At the forefront of this spice rack is the nutmeg. The nutmeg is so important to the Grenadian economy that it graces the national flag as the ‘National Spice’. In medieval times nutmeg flavoured European cuisine and was used as a preservative and medicine – it was even believed that a nutmeg could prevent people from contracting the plague, which is consistent with its curative properties. But how did this little spice find its way to Grenada, where it has since had such an enormous impact?
Journey to Grenada The nutmeg’s arrival in the heart of Grenada is the result of an epic journey made by a small group of men from the Windward Islands who sailed halfway around the world (before there was a Panama Canal), and returned with seeds that created an economic boon beyond calculation.
West Indian sugar production was at its zenith in 1840, due mainly to the ample amounts of free labour (slavery) and the advanced technology used in the British West Indies for sugar extraction. Because of this, arrangements were made to dispatch a group of sugar plantation overseers and agriculturalists from Grenada (and other sugar-producing islands) to Indonesia to help develop the British East Indies sugar plantations and upgrade Far East operations.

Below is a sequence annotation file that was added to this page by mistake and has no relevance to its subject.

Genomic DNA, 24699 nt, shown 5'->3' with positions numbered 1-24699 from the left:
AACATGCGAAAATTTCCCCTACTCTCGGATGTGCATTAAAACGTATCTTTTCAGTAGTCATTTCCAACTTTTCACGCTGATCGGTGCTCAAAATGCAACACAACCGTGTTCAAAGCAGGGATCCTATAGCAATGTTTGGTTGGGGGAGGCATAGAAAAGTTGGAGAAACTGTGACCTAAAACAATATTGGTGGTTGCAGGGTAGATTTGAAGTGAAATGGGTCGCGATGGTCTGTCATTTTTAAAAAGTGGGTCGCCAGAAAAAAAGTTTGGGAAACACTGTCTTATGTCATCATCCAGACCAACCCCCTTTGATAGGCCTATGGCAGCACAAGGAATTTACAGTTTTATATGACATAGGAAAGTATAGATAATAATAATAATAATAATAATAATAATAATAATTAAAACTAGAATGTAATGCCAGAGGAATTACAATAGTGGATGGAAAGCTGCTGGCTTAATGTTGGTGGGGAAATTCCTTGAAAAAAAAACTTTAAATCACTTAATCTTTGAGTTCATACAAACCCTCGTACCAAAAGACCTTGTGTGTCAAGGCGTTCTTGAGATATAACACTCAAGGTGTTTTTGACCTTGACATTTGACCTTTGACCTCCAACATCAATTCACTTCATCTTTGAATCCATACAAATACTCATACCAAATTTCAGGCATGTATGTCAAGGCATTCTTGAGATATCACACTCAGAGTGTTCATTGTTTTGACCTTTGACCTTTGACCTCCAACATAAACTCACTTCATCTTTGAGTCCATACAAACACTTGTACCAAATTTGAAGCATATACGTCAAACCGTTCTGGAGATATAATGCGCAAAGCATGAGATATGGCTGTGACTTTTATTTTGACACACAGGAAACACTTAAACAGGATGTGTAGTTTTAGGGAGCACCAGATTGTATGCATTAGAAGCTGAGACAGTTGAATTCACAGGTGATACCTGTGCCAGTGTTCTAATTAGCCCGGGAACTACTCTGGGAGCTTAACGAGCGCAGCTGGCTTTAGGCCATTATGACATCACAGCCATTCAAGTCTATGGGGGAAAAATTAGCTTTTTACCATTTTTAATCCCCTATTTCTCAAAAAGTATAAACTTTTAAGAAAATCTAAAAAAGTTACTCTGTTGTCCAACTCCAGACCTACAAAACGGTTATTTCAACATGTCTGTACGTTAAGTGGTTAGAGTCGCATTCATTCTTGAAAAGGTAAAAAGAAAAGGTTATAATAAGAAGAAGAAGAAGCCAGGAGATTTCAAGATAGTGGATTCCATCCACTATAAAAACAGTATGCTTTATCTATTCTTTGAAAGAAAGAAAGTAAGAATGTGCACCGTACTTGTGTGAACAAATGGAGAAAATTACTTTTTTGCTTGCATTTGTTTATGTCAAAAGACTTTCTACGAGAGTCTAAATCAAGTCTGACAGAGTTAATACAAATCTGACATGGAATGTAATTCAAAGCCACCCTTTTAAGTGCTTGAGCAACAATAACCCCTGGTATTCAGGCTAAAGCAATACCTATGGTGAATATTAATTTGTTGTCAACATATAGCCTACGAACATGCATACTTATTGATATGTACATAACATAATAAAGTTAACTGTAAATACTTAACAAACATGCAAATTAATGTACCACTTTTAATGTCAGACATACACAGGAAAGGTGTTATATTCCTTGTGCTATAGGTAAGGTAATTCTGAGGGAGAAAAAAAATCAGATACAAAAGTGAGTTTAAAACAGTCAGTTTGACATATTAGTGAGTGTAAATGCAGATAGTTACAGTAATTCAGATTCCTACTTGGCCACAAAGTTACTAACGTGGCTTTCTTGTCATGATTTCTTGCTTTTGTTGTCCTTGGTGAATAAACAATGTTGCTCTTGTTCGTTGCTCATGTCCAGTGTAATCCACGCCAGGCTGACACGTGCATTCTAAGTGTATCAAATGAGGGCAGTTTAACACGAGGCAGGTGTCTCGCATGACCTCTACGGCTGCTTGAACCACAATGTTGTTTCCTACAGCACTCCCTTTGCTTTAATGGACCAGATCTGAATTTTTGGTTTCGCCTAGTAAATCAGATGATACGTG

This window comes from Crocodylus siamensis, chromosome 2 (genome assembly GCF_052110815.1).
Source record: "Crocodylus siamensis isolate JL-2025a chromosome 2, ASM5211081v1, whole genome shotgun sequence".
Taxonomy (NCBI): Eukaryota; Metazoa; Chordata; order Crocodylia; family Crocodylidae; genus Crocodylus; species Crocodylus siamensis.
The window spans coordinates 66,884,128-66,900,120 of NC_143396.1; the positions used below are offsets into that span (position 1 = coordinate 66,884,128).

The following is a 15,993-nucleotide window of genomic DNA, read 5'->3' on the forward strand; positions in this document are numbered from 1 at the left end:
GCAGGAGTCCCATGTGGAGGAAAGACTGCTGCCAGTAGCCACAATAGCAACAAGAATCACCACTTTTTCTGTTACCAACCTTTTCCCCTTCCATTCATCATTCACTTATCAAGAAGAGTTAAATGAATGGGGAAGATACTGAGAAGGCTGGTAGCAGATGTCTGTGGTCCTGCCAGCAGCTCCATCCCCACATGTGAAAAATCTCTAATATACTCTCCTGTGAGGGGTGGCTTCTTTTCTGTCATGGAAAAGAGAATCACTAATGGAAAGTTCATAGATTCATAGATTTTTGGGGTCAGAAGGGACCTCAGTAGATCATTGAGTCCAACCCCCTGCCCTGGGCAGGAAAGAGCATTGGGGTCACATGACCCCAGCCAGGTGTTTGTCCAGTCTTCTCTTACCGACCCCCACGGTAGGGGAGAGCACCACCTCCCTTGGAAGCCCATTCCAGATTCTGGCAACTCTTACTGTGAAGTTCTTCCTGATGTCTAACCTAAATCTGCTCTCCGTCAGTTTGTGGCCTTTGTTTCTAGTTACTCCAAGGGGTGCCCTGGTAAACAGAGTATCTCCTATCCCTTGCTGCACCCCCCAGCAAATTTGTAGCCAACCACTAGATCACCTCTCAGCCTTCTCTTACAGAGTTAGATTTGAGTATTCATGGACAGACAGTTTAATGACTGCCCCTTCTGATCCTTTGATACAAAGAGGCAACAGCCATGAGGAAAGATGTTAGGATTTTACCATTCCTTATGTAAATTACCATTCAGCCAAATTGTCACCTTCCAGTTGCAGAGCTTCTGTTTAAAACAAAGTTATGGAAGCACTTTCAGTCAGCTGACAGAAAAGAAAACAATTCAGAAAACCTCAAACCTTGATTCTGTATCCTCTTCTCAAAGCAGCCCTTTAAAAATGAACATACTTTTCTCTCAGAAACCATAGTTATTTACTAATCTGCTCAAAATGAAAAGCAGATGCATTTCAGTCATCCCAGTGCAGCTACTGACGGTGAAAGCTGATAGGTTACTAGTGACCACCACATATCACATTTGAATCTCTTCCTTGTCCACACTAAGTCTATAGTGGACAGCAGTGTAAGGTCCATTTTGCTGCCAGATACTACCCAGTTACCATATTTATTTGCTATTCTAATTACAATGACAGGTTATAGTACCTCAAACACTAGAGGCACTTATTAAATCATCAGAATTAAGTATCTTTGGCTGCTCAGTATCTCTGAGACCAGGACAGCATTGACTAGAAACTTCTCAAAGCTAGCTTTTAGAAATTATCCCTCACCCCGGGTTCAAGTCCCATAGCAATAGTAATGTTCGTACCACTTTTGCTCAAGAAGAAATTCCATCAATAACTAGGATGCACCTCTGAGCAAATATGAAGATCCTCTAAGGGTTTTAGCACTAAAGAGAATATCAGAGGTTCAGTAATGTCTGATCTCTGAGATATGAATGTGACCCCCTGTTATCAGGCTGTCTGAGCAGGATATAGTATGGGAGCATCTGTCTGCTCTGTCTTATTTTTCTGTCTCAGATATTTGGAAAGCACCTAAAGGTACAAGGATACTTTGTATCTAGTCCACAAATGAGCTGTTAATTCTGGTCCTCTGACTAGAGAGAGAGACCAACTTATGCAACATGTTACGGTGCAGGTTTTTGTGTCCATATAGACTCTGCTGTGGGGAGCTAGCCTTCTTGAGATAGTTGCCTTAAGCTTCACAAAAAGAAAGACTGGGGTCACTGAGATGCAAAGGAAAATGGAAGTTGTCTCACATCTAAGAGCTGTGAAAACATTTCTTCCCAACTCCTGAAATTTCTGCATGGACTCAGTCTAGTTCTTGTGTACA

This group would have had to sail for months to facilitate a project of this scope, but ironically, on arrival in Indonesia, they would have felt very much at home. The islands were similar: volcanic in origin, both high altitude, and a tropical climate very much like the heart of Grenada.
Having made this epic journey, the agriculturalists became interested in the cultivation of all plants and were especially curious about the nutmeg they found there and its myriad uses. As a result they set about learning how to propagate nutmeg and, on their safe return, the Hon. Frank Gurney,
Grenadian agriculturalist, planted the first seeds on the Belvidere Estate in 1843. Nearby, at the Capitol estate, Captain John Bell planted nutmegs from the Far East because he liked his punch. And then they waited eight years for the trees to mature and bear fruit.